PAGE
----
Looking For Grace

Australia is a bloody huge country, one you wouldn’t want to get lost in, or have to search for someone in. But this is exactly what a couple have to do when their teenage daughter decides to run away with thousands of dollars she stole from them. Looking For Grace is the latest film from the director of Japanese Story, another film set in the Australian outback, and this will  be aptly released on Australia Day.

Confused teenager Grace (Odessa Young) decides to run away from home to get away from problems in the family, which naturally worries her parents Denise (Radha Mitchell) and Dan (Richard Roxburgh), who hire an old retired detective Tom (Terry Norris) to help them search for her.

Looking For Grace is told through the different points of view of all the main characters on how Grace running away affected them. It is a slow paced film that matches the slow pace of the country towns Grace travels through on her journey across WA. Besides the fear parents face when their children are concerned, the film also deals with other domestic fears, such as adultery, trying to keep a struggling family together, and aging (the old detective coming out of retirement for this one job, although the film didn’t completely make it clear why he’s doing this for people he doesn’t know).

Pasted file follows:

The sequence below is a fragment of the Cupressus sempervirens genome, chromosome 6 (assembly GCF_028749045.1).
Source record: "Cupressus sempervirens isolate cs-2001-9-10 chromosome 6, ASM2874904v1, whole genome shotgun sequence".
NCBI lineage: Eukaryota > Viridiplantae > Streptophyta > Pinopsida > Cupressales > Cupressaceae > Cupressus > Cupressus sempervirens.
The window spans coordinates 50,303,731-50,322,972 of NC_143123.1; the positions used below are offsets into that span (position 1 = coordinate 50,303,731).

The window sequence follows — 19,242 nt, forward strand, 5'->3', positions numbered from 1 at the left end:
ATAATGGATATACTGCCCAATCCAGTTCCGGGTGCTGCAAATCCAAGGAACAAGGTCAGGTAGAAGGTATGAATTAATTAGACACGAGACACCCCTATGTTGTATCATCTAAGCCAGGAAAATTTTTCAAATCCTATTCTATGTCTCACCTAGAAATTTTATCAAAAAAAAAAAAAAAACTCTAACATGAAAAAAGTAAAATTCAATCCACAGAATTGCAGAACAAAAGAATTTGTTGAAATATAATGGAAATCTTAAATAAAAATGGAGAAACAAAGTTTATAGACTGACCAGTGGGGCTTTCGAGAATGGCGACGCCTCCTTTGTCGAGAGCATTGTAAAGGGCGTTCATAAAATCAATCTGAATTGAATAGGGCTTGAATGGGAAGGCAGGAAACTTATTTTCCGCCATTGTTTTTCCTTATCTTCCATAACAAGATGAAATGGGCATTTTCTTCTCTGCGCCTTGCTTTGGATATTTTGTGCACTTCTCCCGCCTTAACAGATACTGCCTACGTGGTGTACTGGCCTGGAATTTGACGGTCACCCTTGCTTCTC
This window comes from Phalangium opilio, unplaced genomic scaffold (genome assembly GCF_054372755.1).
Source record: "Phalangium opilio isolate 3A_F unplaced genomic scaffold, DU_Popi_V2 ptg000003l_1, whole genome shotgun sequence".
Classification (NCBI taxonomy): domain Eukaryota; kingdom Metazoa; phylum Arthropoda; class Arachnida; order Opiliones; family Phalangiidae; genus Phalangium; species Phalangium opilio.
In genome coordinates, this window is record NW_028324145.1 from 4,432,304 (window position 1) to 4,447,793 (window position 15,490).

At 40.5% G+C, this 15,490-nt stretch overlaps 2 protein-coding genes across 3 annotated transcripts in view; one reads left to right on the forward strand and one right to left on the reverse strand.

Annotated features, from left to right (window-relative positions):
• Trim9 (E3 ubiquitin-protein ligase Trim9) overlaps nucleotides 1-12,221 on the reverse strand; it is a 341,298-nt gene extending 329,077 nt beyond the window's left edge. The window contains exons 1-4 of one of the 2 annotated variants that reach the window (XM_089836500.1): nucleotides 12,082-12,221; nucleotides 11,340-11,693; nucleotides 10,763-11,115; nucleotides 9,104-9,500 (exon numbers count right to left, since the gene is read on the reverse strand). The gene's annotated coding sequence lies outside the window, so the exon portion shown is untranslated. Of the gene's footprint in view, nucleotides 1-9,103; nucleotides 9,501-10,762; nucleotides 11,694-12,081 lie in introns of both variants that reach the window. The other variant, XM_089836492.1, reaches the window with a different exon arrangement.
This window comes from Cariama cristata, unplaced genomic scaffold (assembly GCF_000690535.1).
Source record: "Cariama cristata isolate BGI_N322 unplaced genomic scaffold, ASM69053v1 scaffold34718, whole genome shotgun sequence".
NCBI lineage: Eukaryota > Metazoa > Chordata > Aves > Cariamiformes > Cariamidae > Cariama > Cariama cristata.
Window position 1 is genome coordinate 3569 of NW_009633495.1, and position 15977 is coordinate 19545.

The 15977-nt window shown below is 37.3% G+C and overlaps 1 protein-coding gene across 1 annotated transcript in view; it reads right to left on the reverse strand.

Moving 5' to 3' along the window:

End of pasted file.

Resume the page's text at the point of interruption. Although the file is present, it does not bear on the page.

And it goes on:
The cinematography is a highlight of the film, capturing the beautiful scenery of the Western Australian outback, making this a road trip movie. The somewhat eerie quietness, dull colours and empty spaces in the houses suggests the people living together are distant from one another, despite living together.

Even though this may sound like a glum movie, there are plenty of laughs to be had throughout, from people misunderstanding one another (often regarding sex) and couples nitpicking with each other over the most minor things. The film is really a comedy of errors, a road trip movie and a domestic drama all rolled into one. Looking For Grace is an Australian film that shows off the country’s beautiful landscape, as well as the tribulations of day to day life that is definitely worth seeing.

Originally published here at milkbarmag.com on Tuesday 19 January 2016

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